Talking With: Rob Auton
by Tom Stockley
Rob Auton is set to embark on his biggest nationwide tour with the second-best reviewed show out of over 1800 Edinburgh Festival Fringe comedy productions (by the British Comedy Guide), The Talk Show. From 8th February 2019, Rob will play 32 dates at venues spanning the UK, culminating with a run at the Soho Theatre in May. Putting his own familiarity of isolation as a touring comedian under the microscope, experiences including encounters with Jehovah’s witnesses, the post office and time on his own at the kitchen table are documented as Rob explores how time on his own has changed the way he talks.
After almost accidentally interviewing another nice Northern man (Rob’s agent), the voice of one of Britain’s most talked about poets comes through the tinny speakers of my 2002 Nokia.
Generously squeezing in 10 minutes for this interview before an appearance on BBC Midlands, We chatted about the meaning of poetry, Tony Benn and Manuka honey – all laced with Rob Auton’s trademark ramblings and thoughtful musings on the world around him.
Tom Stockley: Hi Rob. I’m typing this as we speak. What’s your favourite font?
Rob Auton: It’s got to be Arial. Bit boring, but a classic. What’s yours?
TS: WingDings, definitely
RA: You’re just saying that so you can say the word WingDings. It’s a good word isn’t it?
TS: The BBC once described you as a ‘former paintbrush salesman’. You’ve also been variously described as a poet, comedian, philosopher, borderline autistic, sad, Brian Cox and extravagantly bearded. How would you describe yourself?
RA: Someone also described me as gaunt and deliberate…
TS: People often describe me as short and vague, which is the opposite of that in a way
RA: … I like to think I’m just someone trying to have a go while I still can
TS: What’s going to happen to you?
RA: Well I’ll die, eventually. I don’t want to be like Prince Phillip, still driving around at 90. I guess he’s been well fed though. But yeah – just having a go and hoping people enjoy it.
TS: You work across lots of platforms and job titles. Do you introduce yourself as different things to different people? And do people, or you, ever get confused about what you ‘do’?
RA: I always say that I’m a writer who gigs a lot. I never introduce myself as Rob Auton the comedian, or Rob Auton the spoken word poet. Kate Tempest once said that you have to earn titles like that from an audience, you can’t just give them to yourself. I don’t think you even have to perform to be a poet, you can just write things down and see where they go.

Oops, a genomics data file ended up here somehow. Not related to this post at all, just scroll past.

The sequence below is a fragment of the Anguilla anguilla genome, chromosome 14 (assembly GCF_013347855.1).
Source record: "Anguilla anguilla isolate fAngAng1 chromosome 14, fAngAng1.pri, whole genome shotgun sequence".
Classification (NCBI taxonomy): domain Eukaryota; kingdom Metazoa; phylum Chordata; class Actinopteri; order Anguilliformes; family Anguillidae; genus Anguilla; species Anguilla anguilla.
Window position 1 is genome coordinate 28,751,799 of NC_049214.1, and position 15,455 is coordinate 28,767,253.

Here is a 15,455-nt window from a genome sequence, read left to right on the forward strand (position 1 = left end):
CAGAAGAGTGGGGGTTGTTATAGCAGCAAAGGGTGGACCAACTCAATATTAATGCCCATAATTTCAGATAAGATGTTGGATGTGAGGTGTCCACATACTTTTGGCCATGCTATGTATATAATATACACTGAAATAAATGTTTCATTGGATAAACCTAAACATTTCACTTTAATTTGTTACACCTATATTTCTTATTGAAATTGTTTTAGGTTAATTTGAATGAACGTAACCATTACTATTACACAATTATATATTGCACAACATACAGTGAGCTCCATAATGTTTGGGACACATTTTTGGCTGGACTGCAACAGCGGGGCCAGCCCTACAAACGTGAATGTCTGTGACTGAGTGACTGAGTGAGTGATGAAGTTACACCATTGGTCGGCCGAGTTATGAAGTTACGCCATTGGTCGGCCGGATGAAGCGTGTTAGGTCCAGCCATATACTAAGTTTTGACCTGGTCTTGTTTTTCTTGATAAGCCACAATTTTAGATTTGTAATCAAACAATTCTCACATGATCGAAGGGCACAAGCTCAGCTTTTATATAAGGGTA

TS: Do your paintings and illustrations relate quite closely to your performances, or are they two separate things?
RA: They definitely come from the same place – something inside of me that just has to get out. But they’re different urges. It’s all about urges really – I might have a paintbrush in my hands at the time, or it might be a pen and paper but either way I have to get the ideas down. I don’t think it matters how you do it.
TS: What about topiary, or amateur paleontology?
RA: Yeah, those could work too. I’m yet to try.
TS: Some people might harbour the view that poetry is quite pretentious. Who do you think that poetry should be for?
RA: For everyone, definitely. I’m very against the whole idea of having ‘gatekeepers’ of poetry, or any art really. When I was first writing I put my stuff on a poetry website and someone got in touch saying that they’d re-written it. I thought then, and I still do, that it shouldn’t be about that. Poetry should be the most inclusive space, and there’s no right or wrong – good poetry is like biting into a nice apple, it’s hard to describe. People like policemen have quite specific ways they should do their job, but I don’t think artists should be like that.
TS: As an artist who’s interested in talking, who are some of your favourite talkers?
RA: Travis Alabanza is great – we performed at the same night in Bristol a few weeks ago. Other than that – I quite like Tony Benn. I’ve seen him talk at the Leftfield tent at Glastonbury – he makes politics accessible. I went to the World Economics Forum in Davos a few years ago and I just didn’t understand what anyone was talking about. My sister’s quite good at talking too, and the other day there was a lady in Holland & Barrett giving out samples of Manuka Honey. She talked to me for ages and I enjoyed it as much as Tony Benn or seeing a poet perform on stage.
TS: Finally, what advice would you give to young poets and performers trying to make something of themselves today?
RA: Trust your instincts, and don’t worry too much about what anyone else thinks. When you have an idea, get it down! They’re always fresher and better if you get them down straight away, later in the day they’re never as good.
Photo credit: Julian Ward
Tom Stockley is an artist, organiser, writer, performer and semi-professional moron. He performs variously as punk-poet T.S. IDIOT and “the world’s worst techno wordsmith” MC TEABAG. He writes things like this interview for On The Beat as well as directing his own platform, We Are Uncollective. If you want to (or even if you don’t want to), you can contact him via his website.